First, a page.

Word Frequencies

In this demo, we load the list of the 10,000 most common words in English, index them for a fast search experience, and showcase TinyBase v2.1's ability to register a Row in multiple Slice arrays of an Index.

We use the New General Service List by Browne, C., Culligan, B., and Phillips, J. as the source of these words and frequencies, and the derivative words.tsv is shared under CC BY-SA 4.0. Thank you!


As per usual, we first pull in React, ReactDOM, and TinyBase:

<script src="/umd/react.production.min.js"></script>
<script src="/umd/react-dom.production.min.js"></script>
<script src="/umd/tinybase.js"></script>
<script src="/umd/ui-react.js"></script>

We need the following parts of the TinyBase API, the ui-react module, and React itself:

const {createIndexes, createStore} = TinyBase;
const {Provider, useCreateIndexes, useCreateStore, useRow, useSliceRowIds} =
const {useCallback, useMemo, useState} = React;
const {render} = ReactDOM;

Loading The Data

The word data for the application has been converted into a tab-separated variable format with a ranked row per word, and its typical frequency per million words.


TSV files are smaller and faster than JSON to load over the wire, but nonetheless, we load it asynchronously and insert it into the words Table in a single transaction:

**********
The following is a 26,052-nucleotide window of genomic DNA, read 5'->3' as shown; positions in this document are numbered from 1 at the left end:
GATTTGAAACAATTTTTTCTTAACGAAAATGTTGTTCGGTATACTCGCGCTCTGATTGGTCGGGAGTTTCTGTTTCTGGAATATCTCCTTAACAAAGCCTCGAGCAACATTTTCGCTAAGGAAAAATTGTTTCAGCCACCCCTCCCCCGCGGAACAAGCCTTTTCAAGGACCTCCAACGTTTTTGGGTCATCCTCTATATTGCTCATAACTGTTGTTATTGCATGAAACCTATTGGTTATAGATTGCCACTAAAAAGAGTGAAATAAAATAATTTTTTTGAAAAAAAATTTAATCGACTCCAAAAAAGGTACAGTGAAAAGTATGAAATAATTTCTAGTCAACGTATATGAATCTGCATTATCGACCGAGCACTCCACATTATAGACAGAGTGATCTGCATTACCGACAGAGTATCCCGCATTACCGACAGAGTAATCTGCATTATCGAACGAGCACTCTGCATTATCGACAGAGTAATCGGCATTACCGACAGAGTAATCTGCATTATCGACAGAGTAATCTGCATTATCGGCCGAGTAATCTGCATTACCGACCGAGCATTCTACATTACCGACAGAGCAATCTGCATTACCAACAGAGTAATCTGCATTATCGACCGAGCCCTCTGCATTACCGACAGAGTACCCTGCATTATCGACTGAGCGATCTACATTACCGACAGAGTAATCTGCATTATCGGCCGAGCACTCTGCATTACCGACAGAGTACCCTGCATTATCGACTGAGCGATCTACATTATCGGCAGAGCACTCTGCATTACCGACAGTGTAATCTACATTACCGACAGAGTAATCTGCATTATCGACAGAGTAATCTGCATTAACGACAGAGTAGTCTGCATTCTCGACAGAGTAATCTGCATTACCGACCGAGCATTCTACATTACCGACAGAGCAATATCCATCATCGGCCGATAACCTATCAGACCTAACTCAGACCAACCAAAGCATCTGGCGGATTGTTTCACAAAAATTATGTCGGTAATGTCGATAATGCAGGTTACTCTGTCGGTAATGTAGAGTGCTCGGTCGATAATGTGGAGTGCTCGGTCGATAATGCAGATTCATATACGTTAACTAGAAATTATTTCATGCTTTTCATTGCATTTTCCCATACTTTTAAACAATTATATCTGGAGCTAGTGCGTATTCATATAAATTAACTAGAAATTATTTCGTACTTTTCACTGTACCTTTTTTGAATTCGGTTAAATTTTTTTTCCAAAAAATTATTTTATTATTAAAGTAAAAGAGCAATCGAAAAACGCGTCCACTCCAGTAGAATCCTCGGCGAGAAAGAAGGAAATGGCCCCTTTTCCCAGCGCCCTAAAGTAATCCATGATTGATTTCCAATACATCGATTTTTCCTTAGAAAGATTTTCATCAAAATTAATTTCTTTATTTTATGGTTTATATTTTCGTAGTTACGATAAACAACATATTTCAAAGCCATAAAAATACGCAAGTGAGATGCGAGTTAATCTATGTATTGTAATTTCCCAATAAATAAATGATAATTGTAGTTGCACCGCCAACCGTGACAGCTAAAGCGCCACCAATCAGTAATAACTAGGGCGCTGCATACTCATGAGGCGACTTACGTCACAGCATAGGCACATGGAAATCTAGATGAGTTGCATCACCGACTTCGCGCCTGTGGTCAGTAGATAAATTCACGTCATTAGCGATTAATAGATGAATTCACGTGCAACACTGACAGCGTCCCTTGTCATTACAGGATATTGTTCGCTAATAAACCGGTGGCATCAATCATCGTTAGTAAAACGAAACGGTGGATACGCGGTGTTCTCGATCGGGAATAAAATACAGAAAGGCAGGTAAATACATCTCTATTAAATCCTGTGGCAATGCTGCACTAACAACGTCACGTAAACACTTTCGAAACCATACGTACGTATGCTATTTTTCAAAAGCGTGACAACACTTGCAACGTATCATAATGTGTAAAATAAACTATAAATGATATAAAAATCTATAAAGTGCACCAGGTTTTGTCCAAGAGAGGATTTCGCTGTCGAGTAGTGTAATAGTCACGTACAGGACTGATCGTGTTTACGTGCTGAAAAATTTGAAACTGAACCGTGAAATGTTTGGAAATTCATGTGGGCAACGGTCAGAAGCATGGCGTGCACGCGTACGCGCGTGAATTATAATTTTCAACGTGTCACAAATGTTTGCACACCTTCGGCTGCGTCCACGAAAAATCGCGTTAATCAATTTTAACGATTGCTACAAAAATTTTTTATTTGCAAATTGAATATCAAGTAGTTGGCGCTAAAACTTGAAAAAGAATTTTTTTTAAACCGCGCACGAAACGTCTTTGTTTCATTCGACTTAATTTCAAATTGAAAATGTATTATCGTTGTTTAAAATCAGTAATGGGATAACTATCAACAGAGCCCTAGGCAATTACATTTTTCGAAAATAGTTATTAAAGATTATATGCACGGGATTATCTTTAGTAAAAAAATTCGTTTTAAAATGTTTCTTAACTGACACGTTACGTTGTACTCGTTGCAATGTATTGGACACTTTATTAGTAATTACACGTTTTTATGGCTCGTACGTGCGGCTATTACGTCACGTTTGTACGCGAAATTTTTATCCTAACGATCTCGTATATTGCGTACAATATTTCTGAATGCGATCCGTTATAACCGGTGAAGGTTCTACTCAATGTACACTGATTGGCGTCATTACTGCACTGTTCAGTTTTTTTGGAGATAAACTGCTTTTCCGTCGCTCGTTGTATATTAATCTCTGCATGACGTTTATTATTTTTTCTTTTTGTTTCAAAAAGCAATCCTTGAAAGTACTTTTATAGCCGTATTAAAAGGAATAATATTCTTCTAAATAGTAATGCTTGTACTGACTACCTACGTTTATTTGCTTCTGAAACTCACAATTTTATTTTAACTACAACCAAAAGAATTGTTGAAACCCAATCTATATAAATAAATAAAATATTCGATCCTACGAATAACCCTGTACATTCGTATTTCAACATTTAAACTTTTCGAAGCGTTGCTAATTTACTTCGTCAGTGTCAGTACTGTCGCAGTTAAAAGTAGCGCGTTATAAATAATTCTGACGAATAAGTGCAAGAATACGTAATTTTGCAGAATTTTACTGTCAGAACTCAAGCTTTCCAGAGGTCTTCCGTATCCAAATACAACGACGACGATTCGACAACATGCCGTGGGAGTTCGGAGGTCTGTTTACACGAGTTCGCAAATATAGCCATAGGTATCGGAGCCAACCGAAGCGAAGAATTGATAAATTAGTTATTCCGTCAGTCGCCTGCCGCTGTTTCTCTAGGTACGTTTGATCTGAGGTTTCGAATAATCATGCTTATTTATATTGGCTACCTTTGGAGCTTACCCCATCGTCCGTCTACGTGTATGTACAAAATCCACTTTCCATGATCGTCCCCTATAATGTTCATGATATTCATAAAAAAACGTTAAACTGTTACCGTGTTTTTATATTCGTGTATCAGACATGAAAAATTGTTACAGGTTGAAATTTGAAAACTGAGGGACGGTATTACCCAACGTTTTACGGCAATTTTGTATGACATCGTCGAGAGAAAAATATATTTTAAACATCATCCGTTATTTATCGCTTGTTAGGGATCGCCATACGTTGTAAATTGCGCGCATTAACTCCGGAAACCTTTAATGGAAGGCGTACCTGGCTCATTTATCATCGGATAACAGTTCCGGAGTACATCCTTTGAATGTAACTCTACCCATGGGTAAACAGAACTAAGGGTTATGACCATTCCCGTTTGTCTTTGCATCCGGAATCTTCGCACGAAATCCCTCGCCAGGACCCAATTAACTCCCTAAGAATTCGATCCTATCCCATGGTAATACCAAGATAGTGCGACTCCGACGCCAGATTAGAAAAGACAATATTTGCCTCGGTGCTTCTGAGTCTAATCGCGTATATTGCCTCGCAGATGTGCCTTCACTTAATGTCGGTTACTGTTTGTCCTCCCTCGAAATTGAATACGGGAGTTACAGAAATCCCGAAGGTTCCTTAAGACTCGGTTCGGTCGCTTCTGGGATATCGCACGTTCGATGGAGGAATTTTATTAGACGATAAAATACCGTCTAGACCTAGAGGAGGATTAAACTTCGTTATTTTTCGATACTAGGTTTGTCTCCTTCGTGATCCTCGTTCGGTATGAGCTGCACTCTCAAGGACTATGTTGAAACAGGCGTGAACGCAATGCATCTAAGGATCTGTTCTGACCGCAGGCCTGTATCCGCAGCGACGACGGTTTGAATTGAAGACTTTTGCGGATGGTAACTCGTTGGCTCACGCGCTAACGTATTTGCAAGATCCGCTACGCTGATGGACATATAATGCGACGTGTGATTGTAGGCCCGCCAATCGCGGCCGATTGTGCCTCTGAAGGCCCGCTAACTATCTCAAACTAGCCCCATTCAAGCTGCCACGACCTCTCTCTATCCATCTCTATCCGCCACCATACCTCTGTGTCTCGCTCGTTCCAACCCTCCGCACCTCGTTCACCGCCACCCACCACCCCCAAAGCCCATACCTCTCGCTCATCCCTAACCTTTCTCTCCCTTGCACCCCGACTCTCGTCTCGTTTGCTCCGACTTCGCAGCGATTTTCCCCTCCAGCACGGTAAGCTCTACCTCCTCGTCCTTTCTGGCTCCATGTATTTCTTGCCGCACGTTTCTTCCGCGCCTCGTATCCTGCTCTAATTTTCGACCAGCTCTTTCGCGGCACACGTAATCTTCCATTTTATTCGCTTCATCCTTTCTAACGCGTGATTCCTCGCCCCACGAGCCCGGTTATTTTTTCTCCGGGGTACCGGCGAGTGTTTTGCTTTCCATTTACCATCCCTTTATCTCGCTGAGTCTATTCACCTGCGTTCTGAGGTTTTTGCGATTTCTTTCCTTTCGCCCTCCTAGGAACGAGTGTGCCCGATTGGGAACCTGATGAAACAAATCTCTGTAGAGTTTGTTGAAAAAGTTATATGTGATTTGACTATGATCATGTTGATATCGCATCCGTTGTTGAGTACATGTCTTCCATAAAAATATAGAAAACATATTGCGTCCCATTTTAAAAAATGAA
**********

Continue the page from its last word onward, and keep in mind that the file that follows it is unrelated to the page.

const loadWords = async (store) => {
  const words = (
    await (await fetch(`https://tinybase.org/assets/words.tsv`)).text()
  store.transaction(() =>
    words.forEach((row, rowId) => {
      const [word, perMillion] = row.split('\t');
      store.addRow('words', {rank: rowId + 1, word, perMillion});

As you can see, each Row in the words Table ends up with three Cell Ids: rank, word, and perMillion.

Indexing The Data

In the main part of the application, we will initialize an Indexes object called indexes. This has an Index defined, called stems, which has a Slice for every stem of every word.

For example, the word the will appear in the Slices with Ids '', t, th, and the. The word theme will appear in those too, as well as those with Ids them and theme - and so on.

We build the Index with the setIndexDefinition method, providing a custom function that returns the stems (including the empty string) for each word:

const indexWords = (store) =>
  createIndexes(store).setIndexDefinition('stems', 'words', (getCell) => {
    const word = getCell('word');
    const stems = [];
    for (let l = 0; l <= word.length; l++) {
      stems.push(word.substring(0, l));
    return stems;

The Index of 10,000 words comprises almost 30,000 of these stems, containing over 80,000 word entries between them. Nevertheless, building this index takes less than 250ms, even on my feeble old laptop.